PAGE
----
More than 200,000 service personnel participated in nuclear weapons tests from 1946 to the early 1960s. The vast majority of those who participated were engaged in management of the tests, training maneuvers, or data-gathering activities. In the range of 2,000 to 3,000 of these participants were research subjects. In many cases these research subjects engaged in activities, and were subjected to risks, essentially identical to those engaged in by many more people who were not research subjects. The purpose of this human subject research was not to measure the biological effects of radiation. Rather, for example, researchers sought to measure the psychological and physiological effects of participation in bomb tests, the levels of radiation to which individuals who flew in and around atomic clouds were exposed, and the effects of intense light from the bomb blast on the eyes.
The Advisory Committee found little evidence that the 1953 Wilson memorandum on human experimentation in connection with atomic, biological, and chemical warfare (or an Army implementing document) was transmitted to those involved in bomb-test-related experimentation. In interviews with Committee staff, some of those involved in the experimentation stated that they were unaware of the memorandum. However, there is evidence that in some of the experiments consent was provided for, but this was likely independent of the 1953 policy.
The military took successful precautions against exposure to radiation levels that were likely to produce acute effects. However, bomb-test participants were exposed to lower levels of radiation, which might conceivably have effects on some participants over the longer term. The evidence shows that those who managed the tests were aware of the potential, however small, that injury might result years later from such exposures. In recent years, as the government and veterans have sought to reconstruct the extent of exposure and resulting injury, it has become apparent that the government did not uniformly create records that would permit all individuals to efficiently and confidently know the extent of their exposure, did not create records that would permit reconstruction of the identity and location of all those who participated at the tests, did not adequately undertake to link medical and exposure records, and did not adequately maintain those records that were initially created.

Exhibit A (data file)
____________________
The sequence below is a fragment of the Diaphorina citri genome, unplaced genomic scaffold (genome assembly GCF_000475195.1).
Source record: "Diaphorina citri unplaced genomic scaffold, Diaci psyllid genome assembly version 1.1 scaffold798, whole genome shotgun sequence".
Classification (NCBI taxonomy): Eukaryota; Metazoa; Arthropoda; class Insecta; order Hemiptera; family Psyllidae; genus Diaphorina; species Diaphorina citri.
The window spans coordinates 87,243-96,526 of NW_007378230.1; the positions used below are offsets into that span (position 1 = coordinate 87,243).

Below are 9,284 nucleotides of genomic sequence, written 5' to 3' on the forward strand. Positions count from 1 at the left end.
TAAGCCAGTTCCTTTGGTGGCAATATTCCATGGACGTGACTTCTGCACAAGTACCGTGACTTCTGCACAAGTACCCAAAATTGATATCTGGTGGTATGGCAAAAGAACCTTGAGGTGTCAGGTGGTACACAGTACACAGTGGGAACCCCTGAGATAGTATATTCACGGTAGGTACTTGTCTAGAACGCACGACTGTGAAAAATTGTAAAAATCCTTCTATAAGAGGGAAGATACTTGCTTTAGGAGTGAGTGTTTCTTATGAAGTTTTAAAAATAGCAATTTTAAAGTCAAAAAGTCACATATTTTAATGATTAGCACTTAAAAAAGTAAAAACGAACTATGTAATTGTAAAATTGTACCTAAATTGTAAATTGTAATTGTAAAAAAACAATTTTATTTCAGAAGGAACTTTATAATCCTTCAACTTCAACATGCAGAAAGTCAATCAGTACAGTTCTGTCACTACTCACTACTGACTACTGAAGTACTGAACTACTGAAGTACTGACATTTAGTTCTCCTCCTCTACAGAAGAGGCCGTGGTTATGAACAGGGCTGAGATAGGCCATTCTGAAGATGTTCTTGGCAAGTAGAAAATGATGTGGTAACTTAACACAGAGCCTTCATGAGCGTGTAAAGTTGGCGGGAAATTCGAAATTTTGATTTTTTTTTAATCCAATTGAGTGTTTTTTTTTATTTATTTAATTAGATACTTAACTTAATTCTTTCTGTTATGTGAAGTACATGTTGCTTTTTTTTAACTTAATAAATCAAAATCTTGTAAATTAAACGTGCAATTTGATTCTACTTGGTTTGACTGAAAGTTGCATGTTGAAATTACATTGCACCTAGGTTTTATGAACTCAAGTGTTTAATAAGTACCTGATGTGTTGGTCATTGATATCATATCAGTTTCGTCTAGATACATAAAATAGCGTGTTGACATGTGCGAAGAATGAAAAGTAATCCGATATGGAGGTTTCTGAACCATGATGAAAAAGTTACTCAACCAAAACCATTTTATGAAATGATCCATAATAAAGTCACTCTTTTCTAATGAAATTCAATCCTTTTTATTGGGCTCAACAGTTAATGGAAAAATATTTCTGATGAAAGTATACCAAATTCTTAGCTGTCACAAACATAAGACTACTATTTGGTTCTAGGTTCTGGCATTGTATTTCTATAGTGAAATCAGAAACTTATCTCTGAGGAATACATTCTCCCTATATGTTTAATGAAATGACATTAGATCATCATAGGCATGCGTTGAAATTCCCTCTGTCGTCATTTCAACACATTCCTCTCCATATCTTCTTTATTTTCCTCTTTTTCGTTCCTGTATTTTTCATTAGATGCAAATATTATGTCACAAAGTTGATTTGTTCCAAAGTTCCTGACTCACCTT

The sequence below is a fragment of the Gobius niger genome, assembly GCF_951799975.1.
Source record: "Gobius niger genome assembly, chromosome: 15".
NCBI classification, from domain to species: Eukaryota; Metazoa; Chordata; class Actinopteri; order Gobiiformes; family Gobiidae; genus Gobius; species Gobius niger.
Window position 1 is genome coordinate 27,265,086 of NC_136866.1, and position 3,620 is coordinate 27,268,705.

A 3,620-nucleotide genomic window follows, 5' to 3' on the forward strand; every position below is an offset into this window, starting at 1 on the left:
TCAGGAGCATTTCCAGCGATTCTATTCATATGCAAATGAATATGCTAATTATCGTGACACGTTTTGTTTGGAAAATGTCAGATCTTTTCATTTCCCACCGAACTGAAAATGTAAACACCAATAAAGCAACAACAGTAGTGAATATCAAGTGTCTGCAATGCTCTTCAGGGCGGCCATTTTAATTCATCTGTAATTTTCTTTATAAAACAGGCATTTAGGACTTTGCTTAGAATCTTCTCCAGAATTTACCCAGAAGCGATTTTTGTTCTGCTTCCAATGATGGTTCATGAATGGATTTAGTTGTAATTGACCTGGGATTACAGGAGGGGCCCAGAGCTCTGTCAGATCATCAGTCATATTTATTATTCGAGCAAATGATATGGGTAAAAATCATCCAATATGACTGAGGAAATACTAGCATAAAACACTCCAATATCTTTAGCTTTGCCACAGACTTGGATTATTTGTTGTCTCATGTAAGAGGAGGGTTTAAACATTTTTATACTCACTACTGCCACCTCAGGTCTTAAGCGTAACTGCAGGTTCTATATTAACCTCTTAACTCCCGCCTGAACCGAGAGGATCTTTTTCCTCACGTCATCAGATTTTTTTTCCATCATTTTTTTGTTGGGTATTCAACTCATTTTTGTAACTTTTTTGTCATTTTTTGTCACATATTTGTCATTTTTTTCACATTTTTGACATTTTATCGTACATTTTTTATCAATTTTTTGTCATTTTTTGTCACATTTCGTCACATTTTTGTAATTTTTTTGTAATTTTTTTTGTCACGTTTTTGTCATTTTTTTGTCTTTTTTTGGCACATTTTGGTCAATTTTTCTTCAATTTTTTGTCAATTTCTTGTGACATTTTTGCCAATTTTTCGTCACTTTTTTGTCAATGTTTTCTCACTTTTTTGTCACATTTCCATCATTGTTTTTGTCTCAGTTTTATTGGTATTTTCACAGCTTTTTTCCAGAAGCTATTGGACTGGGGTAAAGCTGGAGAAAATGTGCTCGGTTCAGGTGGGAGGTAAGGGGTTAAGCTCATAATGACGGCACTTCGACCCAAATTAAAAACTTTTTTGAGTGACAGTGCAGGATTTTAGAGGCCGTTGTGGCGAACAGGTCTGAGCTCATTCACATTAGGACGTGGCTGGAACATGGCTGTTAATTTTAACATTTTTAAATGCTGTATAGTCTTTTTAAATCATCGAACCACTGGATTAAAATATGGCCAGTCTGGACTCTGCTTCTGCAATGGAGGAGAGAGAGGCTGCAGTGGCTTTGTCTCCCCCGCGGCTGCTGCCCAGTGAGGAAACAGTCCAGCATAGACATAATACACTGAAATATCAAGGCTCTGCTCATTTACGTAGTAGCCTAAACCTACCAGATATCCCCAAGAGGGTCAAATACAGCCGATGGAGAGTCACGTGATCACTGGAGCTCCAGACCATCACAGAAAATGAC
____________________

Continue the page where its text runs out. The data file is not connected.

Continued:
The Advisory Committee finds that during the 1944-1974 period the government intentionally released radiation into the environment for research purposes on several hundred occasions. In only a very few of these cases was radiation released for the purpose of studying its effect on humans.
The Advisory Committee's charter identified thirteen releases: one related to the testing of intelligence equipment (the "Green Run"), eight radiological warfare tests, and four releases of radioactive lanthanum ("RaLa") to test the mechanism of the atomic bomb. The Advisory Committee received information on more than sixty radiological warfare releases that took place in the period 1949-1952 and on the nearly 250 RaLa releases that took place in the period 1944-1961. We identified further intentional releases of a kind that were not described in the charter. These included the release of radiation to study its environmental pathways and the release of radiation in connection with outdoor safety tests and tests related to the development of nuclear reactors, as well as to the development of nuclear-powered rockets and airplanes.
Most releases took place in and around the sites that constitute the nation's nuclear weapons complex, notably Oak Ridge, Tennessee; Hanford, Washington; Los Alamos, New Mexico; the Nevada nuclear weapons test site; and the Idaho National Engineering Laboratory. Releases related to radiological warfare tests took place primarily at the Dugway Proving Ground in Utah. Radioactive material was also released into the environment for research purposes at other locations; for example, fallout from the Nevada Test Site was inserted into the tundra of Alaska.
The Advisory Committee finds that for both the Green Run (at Hanford) and the RaLa tests (at Los Alamos), where dose reconstructions have been undertaken, it is unlikely that members of the public were directly harmed solely as a consequence of these tests.
It is impossible to distinguish any harm due to these releases from other sources of exposure, particularly at Hanford, where the amount of radioactivity intentionally released by the Green Run was 1 percent of the amounts released by routine operations of the Hanford facility in the 1945-1947 period. The risks of thyroid disease from all past operations of the Hanford plant are currently under study; however, the Advisory Committee estimates that the contribution of the Green Run to any such risks amounts to substantially less than one case. No dose reconstruction has been undertaken for the radiological warfare field tests at the Dugway Proving Grounds. Most of the intentional releases the Advisory Committee has studied, including all those identified in our charter, involved radioactive materials with short-enough half-lives that they quickly decayed and therefore pose no risk to health from continuing exposure.